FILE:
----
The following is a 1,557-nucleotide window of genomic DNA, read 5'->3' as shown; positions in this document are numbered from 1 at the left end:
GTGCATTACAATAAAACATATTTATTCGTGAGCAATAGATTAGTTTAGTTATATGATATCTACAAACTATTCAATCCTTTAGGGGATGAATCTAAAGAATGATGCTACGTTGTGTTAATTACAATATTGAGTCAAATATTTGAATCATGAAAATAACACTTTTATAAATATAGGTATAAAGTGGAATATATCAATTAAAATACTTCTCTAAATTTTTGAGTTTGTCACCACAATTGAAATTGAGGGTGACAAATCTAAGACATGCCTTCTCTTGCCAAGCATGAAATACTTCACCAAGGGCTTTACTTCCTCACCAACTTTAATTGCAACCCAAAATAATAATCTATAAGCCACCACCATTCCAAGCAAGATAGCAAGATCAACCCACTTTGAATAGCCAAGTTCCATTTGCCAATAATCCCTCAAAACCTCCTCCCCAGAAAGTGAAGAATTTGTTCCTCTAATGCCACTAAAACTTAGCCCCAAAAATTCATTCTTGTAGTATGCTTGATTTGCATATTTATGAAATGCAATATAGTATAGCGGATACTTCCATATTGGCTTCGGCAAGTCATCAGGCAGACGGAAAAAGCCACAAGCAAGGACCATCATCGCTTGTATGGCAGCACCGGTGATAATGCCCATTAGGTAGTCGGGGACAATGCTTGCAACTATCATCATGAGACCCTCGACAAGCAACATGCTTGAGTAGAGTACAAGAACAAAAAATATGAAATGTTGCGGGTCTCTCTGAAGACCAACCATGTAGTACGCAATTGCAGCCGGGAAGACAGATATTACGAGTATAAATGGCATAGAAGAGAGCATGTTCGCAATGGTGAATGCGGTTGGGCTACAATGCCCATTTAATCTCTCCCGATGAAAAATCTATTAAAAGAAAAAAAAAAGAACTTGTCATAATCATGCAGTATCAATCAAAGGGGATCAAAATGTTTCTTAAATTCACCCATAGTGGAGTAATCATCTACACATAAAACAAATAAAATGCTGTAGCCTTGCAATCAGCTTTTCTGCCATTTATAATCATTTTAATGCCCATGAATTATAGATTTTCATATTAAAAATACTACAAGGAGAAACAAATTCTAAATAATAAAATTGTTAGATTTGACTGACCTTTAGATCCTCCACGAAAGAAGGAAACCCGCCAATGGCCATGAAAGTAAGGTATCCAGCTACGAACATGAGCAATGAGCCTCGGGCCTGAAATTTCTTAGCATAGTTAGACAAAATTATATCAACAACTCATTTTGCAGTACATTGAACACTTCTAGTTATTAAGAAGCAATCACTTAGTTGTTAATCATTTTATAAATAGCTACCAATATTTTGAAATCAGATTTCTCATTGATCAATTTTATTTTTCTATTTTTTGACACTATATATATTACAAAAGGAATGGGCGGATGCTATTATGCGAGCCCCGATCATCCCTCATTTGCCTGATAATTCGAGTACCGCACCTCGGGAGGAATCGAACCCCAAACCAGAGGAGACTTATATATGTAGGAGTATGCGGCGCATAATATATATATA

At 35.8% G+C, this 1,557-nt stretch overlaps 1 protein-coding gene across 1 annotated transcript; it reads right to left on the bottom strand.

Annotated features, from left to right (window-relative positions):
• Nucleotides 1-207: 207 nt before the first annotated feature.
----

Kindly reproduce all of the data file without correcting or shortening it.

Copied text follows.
The following is a 1,557-nucleotide window of genomic DNA, read 5'->3' as shown; positions in this document are numbered from 1 at the left end:
GTGCATTACAATAAAACATATTTATTCGTGAGCAATAGATTAGTTTAGTTATATGATATCTACAAACTATTCAATCCTTTAGGGGATGAATCTAAAGAATGATGCTACGTTGTGTTAATTACAATATTGAGTCAAATATTTGAATCATGAAAATAACACTTTTATAAATATAGGTATAAAGTGGAATATATCAATTAAAATACTTCTCTAAATTTTTGAGTTTGTCACCACAATTGAAATTGAGGGTGACAAATCTAAGACATGCCTTCTCTTGCCAAGCATGAAATACTTCACCAAGGGCTTTACTTCCTCACCAACTTTAATTGCAACCCAAAATAATAATCTATAAGCCACCACCATTCCAAGCAAGATAGCAAGATCAACCCACTTTGAATAGCCAAGTTCCATTTGCCAATAATCCCTCAAAACCTCCTCCCCAGAAAGTGAAGAATTTGTTCCTCTAATGCCACTAAAACTTAGCCCCAAAAATTCATTCTTGTAGTATGCTTGATTTGCATATTTATGAAATGCAATATAGTATAGCGGATACTTCCATATTGGCTTCGGCAAGTCATCAGGCAGACGGAAAAAGCCACAAGCAAGGACCATCATCGCTTGTATGGCAGCACCGGTGATAATGCCCATTAGGTAGTCGGGGACAATGCTTGCAACTATCATCATGAGACCCTCGACAAGCAACATGCTTGAGTAGAGTACAAGAACAAAAAATATGAAATGTTGCGGGTCTCTCTGAAGACCAACCATGTAGTACGCAATTGCAGCCGGGAAGACAGATATTACGAGTATAAATGGCATAGAAGAGAGCATGTTCGCAATGGTGAATGCGGTTGGGCTACAATGCCCATTTAATCTCTCCCGATGAAAAATCTATTAAAAGAAAAAAAAAAGAACTTGTCATAATCATGCAGTATCAATCAAAGGGGATCAAAATGTTTCTTAAATTCACCCATAGTGGAGTAATCATCTACACATAAAACAAATAAAATGCTGTAGCCTTGCAATCAGCTTTTCTGCCATTTATAATCATTTTAATGCCCATGAATTATAGATTTTCATATTAAAAATACTACAAGGAGAAACAAATTCTAAATAATAAAATTGTTAGATTTGACTGACCTTTAGATCCTCCACGAAAGAAGGAAACCCGCCAATGGCCATGAAAGTAAGGTATCCAGCTACGAACATGAGCAATGAGCCTCGGGCCTGAAATTTCTTAGCATAGTTAGACAAAATTATATCAACAACTCATTTTGCAGTACATTGAACACTTCTAGTTATTAAGAAGCAATCACTTAGTTGTTAATCATTTTATAAATAGCTACCAATATTTTGAAATCAGATTTCTCATTGATCAATTTTATTTTTCTATTTTTTGACACTATATATATTACAAAAGGAATGGGCGGATGCTATTATGCGAGCCCCGATCATCCCTCATTTGCCTGATAATTCGAGTACCGCACCTCGGGAGGAATCGAACCCCAAACCAGAGGAGACTTATATATGTAGGAGTATGCGGCGCATAATATATATATA

At 35.8% G+C, this 1,557-nt stretch overlaps 1 protein-coding gene across 1 annotated transcript; it reads right to left on the bottom strand.

Annotated features, from left to right (window-relative positions):
• Nucleotides 1-207: 207 nt before the first annotated feature.